On December 23rd, 2022, On. Zucconi,[59] a member of the Italian Parliament, presented a project of national space legislation,[60] now undergoing discussions at the Commissione X (Attività Produttive, Commercio e Turismo).[61] This may be an important step forward for the space community in Italy; thus, a critical overview focused on the topic of the present paper – the nature and the transfer of license – is necessary due.

Generally speaking, the project seems solid, coherent, and in line with other European legislation on the subject; it sets the requirements to obtain the license, both financials and technical, the authority which can grant them, the eventual responsibility (ex 2050 c.c., responsibility for carrying out dangerous activities) and the possible sanctions. Nonetheless, the powers vested to the Authority (the so-called Comitato Interministeriale per le politiche relative allo spazio e alla ricerca aerospaziale), are by far too extensive, impoverishing the role of the appropriate Ministers (Ministro delle Imprese e del Made in Italy and the Ministero della difesa), which, in the Italian constitutional hierarchia, are supposed to be apical institution. ASI’s role is also demoted. Another complaint is about the lack of a specific (minimum) amount for the necessary insurance, that is left to be determined, often case by case, to the Minister mentioned above.[62] Lastly, the project normed the transfer of ownership and control (Article 3) but no mention whatsoever is made about the possible transfer of license.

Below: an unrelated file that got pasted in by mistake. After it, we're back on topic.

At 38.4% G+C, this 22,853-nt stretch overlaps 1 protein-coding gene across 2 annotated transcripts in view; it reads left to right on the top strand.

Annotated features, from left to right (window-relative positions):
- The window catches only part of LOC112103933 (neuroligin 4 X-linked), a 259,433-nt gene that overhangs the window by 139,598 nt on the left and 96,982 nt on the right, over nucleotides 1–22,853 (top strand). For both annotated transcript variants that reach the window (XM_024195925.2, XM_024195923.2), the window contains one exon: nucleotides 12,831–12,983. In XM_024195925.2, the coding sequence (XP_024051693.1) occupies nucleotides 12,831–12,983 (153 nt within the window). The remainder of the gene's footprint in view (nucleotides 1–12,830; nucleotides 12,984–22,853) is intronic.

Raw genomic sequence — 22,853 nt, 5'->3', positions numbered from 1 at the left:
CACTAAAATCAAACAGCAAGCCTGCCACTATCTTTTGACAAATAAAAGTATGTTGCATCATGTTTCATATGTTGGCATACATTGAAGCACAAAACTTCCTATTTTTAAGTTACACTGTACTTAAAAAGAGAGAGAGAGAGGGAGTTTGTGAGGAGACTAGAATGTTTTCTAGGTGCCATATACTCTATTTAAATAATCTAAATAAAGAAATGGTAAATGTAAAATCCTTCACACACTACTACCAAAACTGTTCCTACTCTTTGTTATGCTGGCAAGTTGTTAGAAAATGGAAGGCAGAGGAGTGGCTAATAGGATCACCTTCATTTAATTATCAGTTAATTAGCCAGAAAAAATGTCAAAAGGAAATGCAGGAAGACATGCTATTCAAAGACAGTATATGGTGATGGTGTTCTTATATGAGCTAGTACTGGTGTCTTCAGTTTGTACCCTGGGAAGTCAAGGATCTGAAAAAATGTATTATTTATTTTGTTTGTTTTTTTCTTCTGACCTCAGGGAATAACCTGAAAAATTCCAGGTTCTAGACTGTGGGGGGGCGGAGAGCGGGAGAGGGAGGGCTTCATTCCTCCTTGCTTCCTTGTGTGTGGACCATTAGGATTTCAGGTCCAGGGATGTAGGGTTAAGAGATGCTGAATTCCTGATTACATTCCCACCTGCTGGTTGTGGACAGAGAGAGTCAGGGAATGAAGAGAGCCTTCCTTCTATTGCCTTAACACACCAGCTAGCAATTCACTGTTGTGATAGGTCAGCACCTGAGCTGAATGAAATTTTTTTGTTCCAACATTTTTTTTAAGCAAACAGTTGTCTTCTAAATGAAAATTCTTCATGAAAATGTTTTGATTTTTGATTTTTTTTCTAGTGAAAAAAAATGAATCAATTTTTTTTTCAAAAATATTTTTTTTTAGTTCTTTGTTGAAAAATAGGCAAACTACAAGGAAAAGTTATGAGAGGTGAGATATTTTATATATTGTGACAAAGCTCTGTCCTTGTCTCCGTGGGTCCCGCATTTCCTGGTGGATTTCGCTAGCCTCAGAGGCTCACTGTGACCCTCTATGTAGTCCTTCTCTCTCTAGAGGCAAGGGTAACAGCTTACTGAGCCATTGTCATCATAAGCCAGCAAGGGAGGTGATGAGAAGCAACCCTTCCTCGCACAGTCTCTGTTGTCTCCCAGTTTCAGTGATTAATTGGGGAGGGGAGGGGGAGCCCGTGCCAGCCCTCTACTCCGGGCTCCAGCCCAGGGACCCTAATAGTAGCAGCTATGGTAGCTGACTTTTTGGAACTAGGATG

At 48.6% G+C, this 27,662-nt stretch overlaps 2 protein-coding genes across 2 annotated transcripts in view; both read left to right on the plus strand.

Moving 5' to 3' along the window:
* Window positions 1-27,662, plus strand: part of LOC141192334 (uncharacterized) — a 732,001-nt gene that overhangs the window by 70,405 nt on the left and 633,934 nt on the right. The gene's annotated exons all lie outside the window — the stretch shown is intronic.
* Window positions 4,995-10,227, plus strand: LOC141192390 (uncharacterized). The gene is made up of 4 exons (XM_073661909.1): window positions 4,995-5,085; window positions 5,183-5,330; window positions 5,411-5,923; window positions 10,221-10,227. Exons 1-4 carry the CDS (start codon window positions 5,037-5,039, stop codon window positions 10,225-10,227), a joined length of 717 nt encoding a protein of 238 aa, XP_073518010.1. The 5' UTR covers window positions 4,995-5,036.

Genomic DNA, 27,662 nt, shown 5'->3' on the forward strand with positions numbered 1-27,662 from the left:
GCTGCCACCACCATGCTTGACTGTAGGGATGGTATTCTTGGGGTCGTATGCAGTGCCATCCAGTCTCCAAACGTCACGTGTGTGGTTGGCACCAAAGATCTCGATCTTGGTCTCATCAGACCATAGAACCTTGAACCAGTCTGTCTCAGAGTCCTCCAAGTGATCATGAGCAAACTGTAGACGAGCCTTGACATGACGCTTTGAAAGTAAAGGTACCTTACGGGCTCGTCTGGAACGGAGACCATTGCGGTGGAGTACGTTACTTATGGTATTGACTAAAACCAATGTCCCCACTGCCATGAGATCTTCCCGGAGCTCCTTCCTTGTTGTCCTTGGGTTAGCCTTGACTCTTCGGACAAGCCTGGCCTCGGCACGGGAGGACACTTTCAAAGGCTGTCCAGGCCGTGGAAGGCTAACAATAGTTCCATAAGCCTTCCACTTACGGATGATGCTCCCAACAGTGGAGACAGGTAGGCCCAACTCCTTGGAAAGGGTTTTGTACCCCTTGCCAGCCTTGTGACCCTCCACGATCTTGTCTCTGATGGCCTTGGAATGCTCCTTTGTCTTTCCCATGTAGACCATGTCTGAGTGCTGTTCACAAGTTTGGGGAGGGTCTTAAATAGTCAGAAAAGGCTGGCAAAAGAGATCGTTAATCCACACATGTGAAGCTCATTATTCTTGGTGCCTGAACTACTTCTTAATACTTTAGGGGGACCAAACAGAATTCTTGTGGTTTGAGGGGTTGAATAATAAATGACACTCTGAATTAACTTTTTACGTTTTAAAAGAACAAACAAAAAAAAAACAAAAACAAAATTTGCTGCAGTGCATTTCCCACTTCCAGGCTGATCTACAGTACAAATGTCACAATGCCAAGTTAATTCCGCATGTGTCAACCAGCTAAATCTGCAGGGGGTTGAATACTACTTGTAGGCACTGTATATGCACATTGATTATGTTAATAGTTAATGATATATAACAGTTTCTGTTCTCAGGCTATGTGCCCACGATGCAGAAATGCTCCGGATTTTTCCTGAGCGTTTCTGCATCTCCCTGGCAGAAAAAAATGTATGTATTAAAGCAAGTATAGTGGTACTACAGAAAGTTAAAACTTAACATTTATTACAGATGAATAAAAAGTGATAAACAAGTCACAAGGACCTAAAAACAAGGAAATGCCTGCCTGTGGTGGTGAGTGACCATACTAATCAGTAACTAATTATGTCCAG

In this law project, the license is understood as ‘Authorization’, as defined in the previous paragraph. Therefore, the relationship between the Authority and the licensee is framed among the preventive activity of checking the requirements, the issue of the license, and a generic activity of subsequent vigilance, without establishing a stable relation.[63] But then, in Articles 7 (n. 6), 8, and 11, the project grants the Authority extensive supervision power, such as inspections, directive acquisition of documentation, the right to obtain periodic reports on the licensee’s activities, and so on. This supervision is something that goes far beyond simple vigilance and does not resemble the legal appearance of a typical ‘Authorization’.